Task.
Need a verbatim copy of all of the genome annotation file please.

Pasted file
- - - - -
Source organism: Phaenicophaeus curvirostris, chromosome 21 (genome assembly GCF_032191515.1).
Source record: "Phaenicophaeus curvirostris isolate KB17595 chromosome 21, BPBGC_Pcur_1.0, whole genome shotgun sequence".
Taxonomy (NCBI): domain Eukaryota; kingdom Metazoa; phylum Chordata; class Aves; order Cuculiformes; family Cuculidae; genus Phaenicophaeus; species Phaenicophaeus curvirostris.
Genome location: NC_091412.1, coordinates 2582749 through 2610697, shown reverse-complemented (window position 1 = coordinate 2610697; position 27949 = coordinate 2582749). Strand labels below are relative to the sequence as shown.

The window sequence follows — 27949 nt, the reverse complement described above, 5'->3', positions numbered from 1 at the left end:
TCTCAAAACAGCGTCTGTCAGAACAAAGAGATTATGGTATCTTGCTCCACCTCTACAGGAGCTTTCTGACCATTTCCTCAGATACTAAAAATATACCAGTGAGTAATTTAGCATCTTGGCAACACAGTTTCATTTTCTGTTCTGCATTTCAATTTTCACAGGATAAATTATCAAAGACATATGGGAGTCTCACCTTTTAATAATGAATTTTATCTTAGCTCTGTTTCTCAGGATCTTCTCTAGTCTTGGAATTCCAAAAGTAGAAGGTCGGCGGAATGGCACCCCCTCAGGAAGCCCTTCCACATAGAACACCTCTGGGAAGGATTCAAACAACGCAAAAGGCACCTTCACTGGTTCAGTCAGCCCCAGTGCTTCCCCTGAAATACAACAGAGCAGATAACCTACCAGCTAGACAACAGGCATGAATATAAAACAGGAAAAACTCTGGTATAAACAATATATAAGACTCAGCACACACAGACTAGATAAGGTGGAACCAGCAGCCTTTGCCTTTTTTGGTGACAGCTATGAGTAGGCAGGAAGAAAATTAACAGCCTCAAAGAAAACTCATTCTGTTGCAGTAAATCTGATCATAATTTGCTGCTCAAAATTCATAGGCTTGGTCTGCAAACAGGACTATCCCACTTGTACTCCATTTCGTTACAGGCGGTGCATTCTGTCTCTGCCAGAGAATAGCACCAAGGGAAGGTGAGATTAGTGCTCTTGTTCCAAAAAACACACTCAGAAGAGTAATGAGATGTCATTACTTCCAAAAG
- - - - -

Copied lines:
Source organism: Phaenicophaeus curvirostris, chromosome 21 (genome assembly GCF_032191515.1).
Source record: "Phaenicophaeus curvirostris isolate KB17595 chromosome 21, BPBGC_Pcur_1.0, whole genome shotgun sequence".
Taxonomy (NCBI): domain Eukaryota; kingdom Metazoa; phylum Chordata; class Aves; order Cuculiformes; family Cuculidae; genus Phaenicophaeus; species Phaenicophaeus curvirostris.
Genome location: NC_091412.1, coordinates 2582749 through 2610697, shown reverse-complemented (window position 1 = coordinate 2610697; position 27949 = coordinate 2582749). Strand labels below are relative to the sequence as shown.

The window sequence follows — 27949 nt, the reverse complement described above, 5'->3', positions numbered from 1 at the left end:
TCTCAAAACAGCGTCTGTCAGAACAAAGAGATTATGGTATCTTGCTCCACCTCTACAGGAGCTTTCTGACCATTTCCTCAGATACTAAAAATATACCAGTGAGTAATTTAGCATCTTGGCAACACAGTTTCATTTTCTGTTCTGCATTTCAATTTTCACAGGATAAATTATCAAAGACATATGGGAGTCTCACCTTTTAATAATGAATTTTATCTTAGCTCTGTTTCTCAGGATCTTCTCTAGTCTTGGAATTCCAAAAGTAGAAGGTCGGCGGAATGGCACCCCCTCAGGAAGCCCTTCCACATAGAACACCTCTGGGAAGGATTCAAACAACGCAAAAGGCACCTTCACTGGTTCAGTCAGCCCCAGTGCTTCCCCTGAAATACAACAGAGCAGATAACCTACCAGCTAGACAACAGGCATGAATATAAAACAGGAAAAACTCTGGTATAAACAATATATAAGACTCAGCACACACAGACTAGATAAGGTGGAACCAGCAGCCTTTGCCTTTTTTGGTGACAGCTATGAGTAGGCAGGAAGAAAATTAACAGCCTCAAAGAAAACTCATTCTGTTGCAGTAAATCTGATCATAATTTGCTGCTCAAAATTCATAGGCTTGGTCTGCAAACAGGACTATCCCACTTGTACTCCATTTCGTTACAGGCGGTGCATTCTGTCTCTGCCAGAGAATAGCACCAAGGGAAGGTGAGATTAGTGCTCTTGTTCCAAAAAACACACTCAGAAGAGTAATGAGATGTCATTACTTCCAAAAG